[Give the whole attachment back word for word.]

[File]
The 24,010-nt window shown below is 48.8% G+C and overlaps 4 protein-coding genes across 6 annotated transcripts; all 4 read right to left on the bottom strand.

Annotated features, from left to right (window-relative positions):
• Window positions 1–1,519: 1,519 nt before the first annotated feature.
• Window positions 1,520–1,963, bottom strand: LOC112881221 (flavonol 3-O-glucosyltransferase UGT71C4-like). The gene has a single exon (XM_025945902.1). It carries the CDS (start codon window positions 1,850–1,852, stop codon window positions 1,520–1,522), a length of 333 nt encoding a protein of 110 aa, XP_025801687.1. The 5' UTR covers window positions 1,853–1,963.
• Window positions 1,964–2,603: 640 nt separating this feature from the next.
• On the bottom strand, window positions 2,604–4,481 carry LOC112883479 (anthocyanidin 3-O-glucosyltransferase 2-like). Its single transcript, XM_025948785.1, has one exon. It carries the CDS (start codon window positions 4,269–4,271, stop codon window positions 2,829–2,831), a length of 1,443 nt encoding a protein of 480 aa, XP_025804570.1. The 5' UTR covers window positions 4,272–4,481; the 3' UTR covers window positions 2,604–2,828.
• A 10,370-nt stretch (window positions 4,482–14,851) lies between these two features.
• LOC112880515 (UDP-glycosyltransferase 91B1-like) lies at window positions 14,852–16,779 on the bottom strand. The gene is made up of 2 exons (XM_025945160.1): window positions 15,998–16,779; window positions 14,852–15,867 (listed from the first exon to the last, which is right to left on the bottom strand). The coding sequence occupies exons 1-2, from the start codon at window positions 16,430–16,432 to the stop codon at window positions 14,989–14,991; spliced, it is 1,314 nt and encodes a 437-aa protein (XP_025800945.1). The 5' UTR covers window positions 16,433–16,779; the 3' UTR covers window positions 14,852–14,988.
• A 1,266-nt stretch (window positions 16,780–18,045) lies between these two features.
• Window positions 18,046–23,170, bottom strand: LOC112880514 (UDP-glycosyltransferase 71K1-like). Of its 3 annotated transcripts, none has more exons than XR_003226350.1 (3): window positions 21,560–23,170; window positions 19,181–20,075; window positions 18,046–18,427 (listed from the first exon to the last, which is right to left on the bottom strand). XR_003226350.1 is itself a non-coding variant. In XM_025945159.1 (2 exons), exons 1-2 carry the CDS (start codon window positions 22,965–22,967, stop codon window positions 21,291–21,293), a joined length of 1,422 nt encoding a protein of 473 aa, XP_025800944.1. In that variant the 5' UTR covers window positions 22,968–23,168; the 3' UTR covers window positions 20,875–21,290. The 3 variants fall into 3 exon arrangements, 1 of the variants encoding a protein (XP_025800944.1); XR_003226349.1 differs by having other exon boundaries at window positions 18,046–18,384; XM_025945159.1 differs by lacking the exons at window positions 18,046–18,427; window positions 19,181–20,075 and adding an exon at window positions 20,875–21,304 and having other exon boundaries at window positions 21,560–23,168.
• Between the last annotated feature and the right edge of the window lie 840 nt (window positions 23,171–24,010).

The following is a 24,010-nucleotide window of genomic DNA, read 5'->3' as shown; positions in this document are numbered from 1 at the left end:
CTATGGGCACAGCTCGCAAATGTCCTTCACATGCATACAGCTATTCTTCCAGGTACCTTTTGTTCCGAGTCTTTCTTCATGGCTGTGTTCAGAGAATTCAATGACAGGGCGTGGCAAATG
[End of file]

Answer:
The 24,010-nt window shown below is 48.8% G+C and overlaps 4 protein-coding genes across 6 annotated transcripts; all 4 read right to left on the bottom strand.

Annotated features, from left to right (window-relative positions):
• Window positions 1–1,519: 1,519 nt before the first annotated feature.
• Window positions 1,520–1,963, bottom strand: LOC112881221 (flavonol 3-O-glucosyltransferase UGT71C4-like). The gene has a single exon (XM_025945902.1). It carries the CDS (start codon window positions 1,850–1,852, stop codon window positions 1,520–1,522), a length of 333 nt encoding a protein of 110 aa, XP_025801687.1. The 5' UTR covers window positions 1,853–1,963.
• Window positions 1,964–2,603: 640 nt separating this feature from the next.
• On the bottom strand, window positions 2,604–4,481 carry LOC112883479 (anthocyanidin 3-O-glucosyltransferase 2-like). Its single transcript, XM_025948785.1, has one exon. It carries the CDS (start codon window positions 4,269–4,271, stop codon window positions 2,829–2,831), a length of 1,443 nt encoding a protein of 480 aa, XP_025804570.1. The 5' UTR covers window positions 4,272–4,481; the 3' UTR covers window positions 2,604–2,828.
• A 10,370-nt stretch (window positions 4,482–14,851) lies between these two features.
• LOC112880515 (UDP-glycosyltransferase 91B1-like) lies at window positions 14,852–16,779 on the bottom strand. The gene is made up of 2 exons (XM_025945160.1): window positions 15,998–16,779; window positions 14,852–15,867 (listed from the first exon to the last, which is right to left on the bottom strand). The coding sequence occupies exons 1-2, from the start codon at window positions 16,430–16,432 to the stop codon at window positions 14,989–14,991; spliced, it is 1,314 nt and encodes a 437-aa protein (XP_025800945.1). The 5' UTR covers window positions 16,433–16,779; the 3' UTR covers window positions 14,852–14,988.
• A 1,266-nt stretch (window positions 16,780–18,045) lies between these two features.
• Window positions 18,046–23,170, bottom strand: LOC112880514 (UDP-glycosyltransferase 71K1-like). Of its 3 annotated transcripts, none has more exons than XR_003226350.1 (3): window positions 21,560–23,170; window positions 19,181–20,075; window positions 18,046–18,427 (listed from the first exon to the last, which is right to left on the bottom strand). XR_003226350.1 is itself a non-coding variant. In XM_025945159.1 (2 exons), exons 1-2 carry the CDS (start codon window positions 22,965–22,967, stop codon window positions 21,291–21,293), a joined length of 1,422 nt encoding a protein of 473 aa, XP_025800944.1. In that variant the 5' UTR covers window positions 22,968–23,168; the 3' UTR covers window positions 20,875–21,290. The 3 variants fall into 3 exon arrangements, 1 of the variants encoding a protein (XP_025800944.1); XR_003226349.1 differs by having other exon boundaries at window positions 18,046–18,384; XM_025945159.1 differs by lacking the exons at window positions 18,046–18,427; window positions 19,181–20,075 and adding an exon at window positions 20,875–21,304 and having other exon boundaries at window positions 21,560–23,168.
• Between the last annotated feature and the right edge of the window lie 840 nt (window positions 23,171–24,010).

The following is a 24,010-nucleotide window of genomic DNA, read 5'->3' as shown; positions in this document are numbered from 1 at the left end:
CTATGGGCACAGCTCGCAAATGTCCTTCACATGCATACAGCTATTCTTCCAGGTACCTTTTGTTCCGAGTCTTTCTTCATGGCTGTGTTCAGAGAATTCAATGACAGGGCGTGGCAAATG